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We Wai Kai Nation members: “We don’t want the fish farms in our territory”, says petition.

Signed by over 100 members of Cape Mudge and Quinsam Reserves, support government decision
Aquatic science biologist Howie Manchester picks a salmon to collect samples from during a Department of Fisheries and Oceans fish health audit at the Okisollo fish farm near Campbell River, B.C. Wednesday, Oct. 31, 2018. Members of the We Wai Kai Nation have signed a petition supporting the federal government’s decision to shutter 15 Fish farms off the coast of the Discovery Islands. File - THE CANADIAN PRESS /Jonathan Hayward

In spite of the Wei Wai Kai and the Wei Wai Kum’s Chiefs’ decision to be included in a judicial review regarding the federal government’s decision to cancel the licence of 15 fish farms off the coast of the Discovery Islands, a petition from We Wai Kai band members has surfaced that support the decision.

READ MORE: B.C. salmon farm closure decision was necessary, says DFO amid court challenges

Signed by over 100 residents of the Cape Mudge and Quinsam reserves, the petition reads that the group ‘declare our opposition to the actions of the elected leadership’ in the request for the judicial review, and that they boldly ‘do not want the fish farms within our territory’.

Petition organizer Barbara McCoy says that the number of potential supporters is likely more that the signatures on the papers indicate.

“We don’t want these farms within our territory,” said McCoy. “All the people who live on the reserve, they don’t want it period. I think there’s a lot of Campbell River band members who also don’t want it.”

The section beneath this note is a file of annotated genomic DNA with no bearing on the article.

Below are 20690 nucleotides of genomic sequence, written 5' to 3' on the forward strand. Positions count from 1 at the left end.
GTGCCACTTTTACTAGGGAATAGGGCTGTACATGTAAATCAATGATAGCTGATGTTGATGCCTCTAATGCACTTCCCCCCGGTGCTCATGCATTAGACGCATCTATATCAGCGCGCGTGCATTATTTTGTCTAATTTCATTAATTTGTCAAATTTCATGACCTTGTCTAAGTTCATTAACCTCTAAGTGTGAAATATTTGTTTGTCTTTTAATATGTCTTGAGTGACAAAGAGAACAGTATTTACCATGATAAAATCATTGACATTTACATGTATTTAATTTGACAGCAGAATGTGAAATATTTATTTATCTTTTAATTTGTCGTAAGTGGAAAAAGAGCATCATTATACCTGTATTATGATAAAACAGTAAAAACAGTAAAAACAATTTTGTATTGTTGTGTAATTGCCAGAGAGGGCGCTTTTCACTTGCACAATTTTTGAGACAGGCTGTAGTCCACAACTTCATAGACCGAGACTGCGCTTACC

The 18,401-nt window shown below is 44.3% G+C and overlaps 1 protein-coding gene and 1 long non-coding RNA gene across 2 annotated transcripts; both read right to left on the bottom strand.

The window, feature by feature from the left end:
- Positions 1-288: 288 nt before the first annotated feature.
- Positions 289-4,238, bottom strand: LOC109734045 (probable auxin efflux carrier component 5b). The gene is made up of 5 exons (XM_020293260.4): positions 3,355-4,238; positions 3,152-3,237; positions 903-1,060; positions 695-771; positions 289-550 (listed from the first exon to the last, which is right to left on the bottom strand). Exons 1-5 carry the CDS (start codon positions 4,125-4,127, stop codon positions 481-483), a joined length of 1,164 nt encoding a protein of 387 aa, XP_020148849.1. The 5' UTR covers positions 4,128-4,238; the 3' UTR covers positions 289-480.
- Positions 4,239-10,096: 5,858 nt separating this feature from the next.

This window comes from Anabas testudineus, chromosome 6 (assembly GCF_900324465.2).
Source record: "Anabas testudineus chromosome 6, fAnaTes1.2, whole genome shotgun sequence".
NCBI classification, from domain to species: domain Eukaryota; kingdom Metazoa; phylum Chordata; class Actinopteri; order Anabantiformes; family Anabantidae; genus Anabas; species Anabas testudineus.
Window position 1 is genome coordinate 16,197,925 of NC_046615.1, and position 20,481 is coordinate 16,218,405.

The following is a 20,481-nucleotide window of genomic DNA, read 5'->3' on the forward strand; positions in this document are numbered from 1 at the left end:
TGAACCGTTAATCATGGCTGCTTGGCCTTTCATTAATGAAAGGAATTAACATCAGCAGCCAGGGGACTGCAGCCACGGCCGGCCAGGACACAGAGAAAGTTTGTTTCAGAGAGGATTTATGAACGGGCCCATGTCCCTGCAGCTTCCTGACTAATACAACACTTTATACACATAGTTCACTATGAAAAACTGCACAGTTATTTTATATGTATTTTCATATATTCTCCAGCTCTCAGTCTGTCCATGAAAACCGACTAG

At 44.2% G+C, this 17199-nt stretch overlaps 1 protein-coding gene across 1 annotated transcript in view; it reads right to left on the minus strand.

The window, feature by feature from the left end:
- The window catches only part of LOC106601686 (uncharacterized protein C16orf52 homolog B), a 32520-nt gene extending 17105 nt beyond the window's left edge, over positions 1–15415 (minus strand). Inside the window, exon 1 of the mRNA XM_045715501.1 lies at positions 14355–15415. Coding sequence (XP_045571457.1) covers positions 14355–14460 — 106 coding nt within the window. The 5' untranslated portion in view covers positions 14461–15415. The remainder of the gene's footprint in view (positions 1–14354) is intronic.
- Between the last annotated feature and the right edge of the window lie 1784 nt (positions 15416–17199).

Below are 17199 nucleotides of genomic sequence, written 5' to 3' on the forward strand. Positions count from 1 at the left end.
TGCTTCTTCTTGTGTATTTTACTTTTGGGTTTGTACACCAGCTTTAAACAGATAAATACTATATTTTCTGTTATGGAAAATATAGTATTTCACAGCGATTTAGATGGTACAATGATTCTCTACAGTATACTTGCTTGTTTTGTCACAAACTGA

McCoy feels that there is a lot more than meets the eye, when dealing with large corporations such as MOWI Canada West, Grieg Seafood, and Cermaq, who along with the Laich-wil-tach Nations filed the review.

“They are killing off all the wild salmon,” said McCoy. “Putting lights on the pens at night where the farms are, attracts the baby salmon. The baby salmon go into the pens and the older salmon eat them.”

McCoy says that in joining the fish companies in the judiciary review process, elected Chiefs such as Chris Roberts and Ronnie Chickite didn’t go their populace in doing so.

“They are pooling us all in with them,” said McCoy. “I went to elders’ meetings. The council of elders are going with the Chiefs and the council. But they all wanted to sign it too.”

The fish farms off the Discovery Islands have long been a contentious issue. In 2020, then Fisheries minister Bernadette Jordan announced the intention to close all the farms by June 2022. Last April, Federal courts said the need for procedural process was needed. In February, the decision was confirmed by current Fisheries minister Joyce Murray, with a plan of transition slated to be released in June.

Regardless of that outcome, McCoy says her group will not give up their fight.

“We don’t want them. We’ll keep protesting them,” said McCoy.

Edward Hitchins

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